State, UMN assess cost of online education, find little difference to in-person

A new report, presented last week, was mandated by the Legislature last session.

by Yves De Jesus

After some lawmakers raised questions about the cost-benefit of online classes, a University of Minnesota report found they cost about as much as classroom-based courses. 

The 10-page report, presented at last week’s Board of Regents meeting, studied the difference in cost between online courses and in-person courses. The report was mandated by the Legislature last session as part of a broader exploration into cheaper alternatives to offset the rising costs of higher education across the state. 

Senate higher education committee member Sen. Gregory Clausen, DFL-Apple Valley, said he had heard concerns at the Capitol about the cost of online classes. Though according to the report, three of the most popular online programs at the University cost the same per credit as its in-person counterpart. The Carlson School of Management online MBA program was around $100 cheaper than the in-person option.

“… there were some accusations that there were some examples where their courses were $400 to $500 more online than taking that same course in a classroom,” Clausen said, who sits on the Senate’s higher education committee. “Overall I think they did a nice job of laying out this, and after seeing the University report, I don’t have really great concerns.”

Faculty training and 24/7 online support add to the cost of online courses. Some University colleges also have student fees to help cover these costs, according to the report.   

“I do understand that there are actual costs that you pay when offering something online that you don’t have when you’re offering just the regular classroom experience,” said House higher education Vice Chair Rep. Laurie Pryor, DFL-Minnetonka.

Regent Thomas Anderson said he’s unsure if online education could ever cut costs, but he said it may bring in more revenue by increasing the number of available seats in existing classes.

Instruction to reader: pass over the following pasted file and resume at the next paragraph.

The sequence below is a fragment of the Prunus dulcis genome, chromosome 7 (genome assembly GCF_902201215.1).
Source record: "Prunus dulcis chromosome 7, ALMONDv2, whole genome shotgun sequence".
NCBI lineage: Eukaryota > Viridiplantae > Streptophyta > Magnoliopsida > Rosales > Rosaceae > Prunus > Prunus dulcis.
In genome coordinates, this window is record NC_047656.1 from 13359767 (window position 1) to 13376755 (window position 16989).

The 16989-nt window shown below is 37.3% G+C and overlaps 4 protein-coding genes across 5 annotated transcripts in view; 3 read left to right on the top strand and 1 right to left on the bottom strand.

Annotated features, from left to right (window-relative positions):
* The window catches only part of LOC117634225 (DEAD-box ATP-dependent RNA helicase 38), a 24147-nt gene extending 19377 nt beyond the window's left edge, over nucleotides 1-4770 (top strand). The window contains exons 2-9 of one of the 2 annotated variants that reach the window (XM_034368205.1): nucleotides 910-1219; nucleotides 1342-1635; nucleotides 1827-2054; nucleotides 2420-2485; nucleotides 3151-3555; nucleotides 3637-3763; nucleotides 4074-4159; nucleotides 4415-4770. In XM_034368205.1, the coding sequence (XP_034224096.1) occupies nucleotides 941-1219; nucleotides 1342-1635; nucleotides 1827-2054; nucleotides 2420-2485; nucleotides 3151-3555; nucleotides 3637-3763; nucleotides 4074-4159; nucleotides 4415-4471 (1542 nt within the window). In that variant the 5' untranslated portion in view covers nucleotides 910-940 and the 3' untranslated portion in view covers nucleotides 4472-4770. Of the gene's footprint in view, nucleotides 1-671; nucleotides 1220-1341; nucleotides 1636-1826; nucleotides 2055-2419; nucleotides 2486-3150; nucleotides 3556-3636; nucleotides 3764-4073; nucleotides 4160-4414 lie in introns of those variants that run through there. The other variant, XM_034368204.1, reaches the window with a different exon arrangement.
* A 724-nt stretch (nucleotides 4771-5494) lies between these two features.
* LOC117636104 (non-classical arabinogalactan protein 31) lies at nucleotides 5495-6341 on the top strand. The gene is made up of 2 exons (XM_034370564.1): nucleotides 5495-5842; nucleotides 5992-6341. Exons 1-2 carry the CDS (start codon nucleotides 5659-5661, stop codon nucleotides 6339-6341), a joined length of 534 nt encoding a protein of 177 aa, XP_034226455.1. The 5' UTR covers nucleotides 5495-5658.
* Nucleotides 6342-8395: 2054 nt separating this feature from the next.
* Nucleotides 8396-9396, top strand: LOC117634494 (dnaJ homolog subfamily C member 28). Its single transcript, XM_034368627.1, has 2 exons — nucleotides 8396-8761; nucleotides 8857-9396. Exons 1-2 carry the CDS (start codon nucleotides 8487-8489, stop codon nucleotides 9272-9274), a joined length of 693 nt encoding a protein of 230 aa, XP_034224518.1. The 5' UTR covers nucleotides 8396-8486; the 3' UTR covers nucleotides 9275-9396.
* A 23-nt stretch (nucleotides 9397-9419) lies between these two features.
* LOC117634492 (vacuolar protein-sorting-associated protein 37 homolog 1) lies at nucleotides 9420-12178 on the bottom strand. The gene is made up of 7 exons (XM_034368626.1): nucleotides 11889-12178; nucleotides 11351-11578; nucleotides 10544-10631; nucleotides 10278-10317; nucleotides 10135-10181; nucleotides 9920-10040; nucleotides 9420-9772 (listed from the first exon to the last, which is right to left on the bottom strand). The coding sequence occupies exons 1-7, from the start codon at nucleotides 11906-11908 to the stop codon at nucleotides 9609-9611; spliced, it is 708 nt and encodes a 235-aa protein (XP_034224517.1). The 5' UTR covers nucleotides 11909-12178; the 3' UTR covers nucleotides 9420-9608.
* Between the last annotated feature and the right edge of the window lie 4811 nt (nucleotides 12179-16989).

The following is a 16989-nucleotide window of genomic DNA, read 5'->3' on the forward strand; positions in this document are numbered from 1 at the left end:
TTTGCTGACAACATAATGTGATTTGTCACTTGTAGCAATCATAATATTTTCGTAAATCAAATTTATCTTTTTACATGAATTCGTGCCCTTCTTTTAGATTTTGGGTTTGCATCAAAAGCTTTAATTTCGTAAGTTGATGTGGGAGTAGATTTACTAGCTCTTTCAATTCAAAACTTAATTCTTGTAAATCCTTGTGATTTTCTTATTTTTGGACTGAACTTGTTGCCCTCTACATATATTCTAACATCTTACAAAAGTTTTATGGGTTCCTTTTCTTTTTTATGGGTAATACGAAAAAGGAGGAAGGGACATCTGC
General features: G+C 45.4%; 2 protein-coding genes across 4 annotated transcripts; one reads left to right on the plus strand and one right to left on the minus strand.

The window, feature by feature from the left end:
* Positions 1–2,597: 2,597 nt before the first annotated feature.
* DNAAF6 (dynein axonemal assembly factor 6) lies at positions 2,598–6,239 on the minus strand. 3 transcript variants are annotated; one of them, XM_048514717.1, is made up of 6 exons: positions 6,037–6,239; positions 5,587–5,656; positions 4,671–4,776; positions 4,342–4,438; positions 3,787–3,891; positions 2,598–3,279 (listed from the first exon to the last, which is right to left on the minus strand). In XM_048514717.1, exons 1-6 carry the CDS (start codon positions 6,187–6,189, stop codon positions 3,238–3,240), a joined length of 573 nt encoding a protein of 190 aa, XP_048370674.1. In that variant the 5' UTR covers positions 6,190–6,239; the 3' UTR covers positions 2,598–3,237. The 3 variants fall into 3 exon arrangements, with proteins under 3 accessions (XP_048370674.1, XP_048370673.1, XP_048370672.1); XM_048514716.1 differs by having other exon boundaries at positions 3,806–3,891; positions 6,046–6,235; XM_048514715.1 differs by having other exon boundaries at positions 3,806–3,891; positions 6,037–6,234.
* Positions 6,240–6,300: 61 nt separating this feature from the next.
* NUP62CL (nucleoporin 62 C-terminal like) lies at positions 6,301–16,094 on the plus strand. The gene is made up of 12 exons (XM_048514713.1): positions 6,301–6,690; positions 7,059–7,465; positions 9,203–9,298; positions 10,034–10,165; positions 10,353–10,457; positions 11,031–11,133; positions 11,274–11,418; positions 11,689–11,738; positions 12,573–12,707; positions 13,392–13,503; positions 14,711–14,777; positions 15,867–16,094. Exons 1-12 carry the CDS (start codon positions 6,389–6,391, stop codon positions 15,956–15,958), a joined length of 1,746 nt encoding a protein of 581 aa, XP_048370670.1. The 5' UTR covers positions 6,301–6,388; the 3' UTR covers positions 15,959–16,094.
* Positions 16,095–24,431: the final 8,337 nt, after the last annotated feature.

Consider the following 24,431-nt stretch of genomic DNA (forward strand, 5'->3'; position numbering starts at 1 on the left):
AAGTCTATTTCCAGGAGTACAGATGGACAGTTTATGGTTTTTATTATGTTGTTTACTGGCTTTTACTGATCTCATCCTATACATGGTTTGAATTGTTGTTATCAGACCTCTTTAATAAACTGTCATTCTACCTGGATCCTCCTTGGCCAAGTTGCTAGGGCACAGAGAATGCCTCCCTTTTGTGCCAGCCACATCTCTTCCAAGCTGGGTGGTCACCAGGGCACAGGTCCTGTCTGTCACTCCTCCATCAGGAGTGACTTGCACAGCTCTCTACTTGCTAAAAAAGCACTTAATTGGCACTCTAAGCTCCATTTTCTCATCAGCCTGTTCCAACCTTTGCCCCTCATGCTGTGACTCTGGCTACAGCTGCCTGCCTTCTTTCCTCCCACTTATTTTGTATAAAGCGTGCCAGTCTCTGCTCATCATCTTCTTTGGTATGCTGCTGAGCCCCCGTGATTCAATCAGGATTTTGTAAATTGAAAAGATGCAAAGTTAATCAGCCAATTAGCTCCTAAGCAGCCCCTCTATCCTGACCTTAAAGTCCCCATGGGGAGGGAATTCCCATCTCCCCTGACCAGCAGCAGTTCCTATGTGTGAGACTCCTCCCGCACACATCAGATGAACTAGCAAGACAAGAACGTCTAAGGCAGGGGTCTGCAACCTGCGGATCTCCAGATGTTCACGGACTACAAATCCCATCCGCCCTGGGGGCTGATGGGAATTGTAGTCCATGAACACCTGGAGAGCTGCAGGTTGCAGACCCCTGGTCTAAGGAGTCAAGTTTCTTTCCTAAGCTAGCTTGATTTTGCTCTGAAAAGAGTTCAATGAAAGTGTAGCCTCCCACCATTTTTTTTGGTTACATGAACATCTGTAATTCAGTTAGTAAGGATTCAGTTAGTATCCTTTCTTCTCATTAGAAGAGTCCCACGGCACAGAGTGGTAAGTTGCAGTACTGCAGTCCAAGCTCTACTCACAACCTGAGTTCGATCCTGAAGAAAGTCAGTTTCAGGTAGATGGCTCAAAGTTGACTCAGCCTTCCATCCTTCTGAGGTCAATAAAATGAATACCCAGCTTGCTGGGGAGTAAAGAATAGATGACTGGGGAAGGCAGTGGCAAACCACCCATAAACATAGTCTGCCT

“If you’re already teaching it and there are [now] additional students watching it and then participating with sending their papers via email, you get that revenue with virtually no expense,” Anderson said.  

Nearly 11% of graduate enrollment system-wide is online, compared to around 8% of undergraduate enrollment. 

Lee-Ann Breuch, chair of the University’s Writing Studies department, said enrollment in online education is popular with full-time professionals in graduate school because they need flexibility with their busy schedules. 

Breuch said the Master of Science in Scientific and Technical Communication program saw increased enrollment when it went fully-online for the first time last fall.  

“We’ve known this because they told us, they told us through the years,” Breuch said. “So as we began offering more and more online classes, we noticed that that was becoming more popular.”

Moving forward, Clausen said he plans to hold hearings to discuss potential further expansion into online education with the Senate’s higher ed committee. 

“I’m hopeful that we’ll have hearing days where we invite the [the Minnesota State system and the University] in and they go through the report with us and respond to questions that committee members might have,” he said.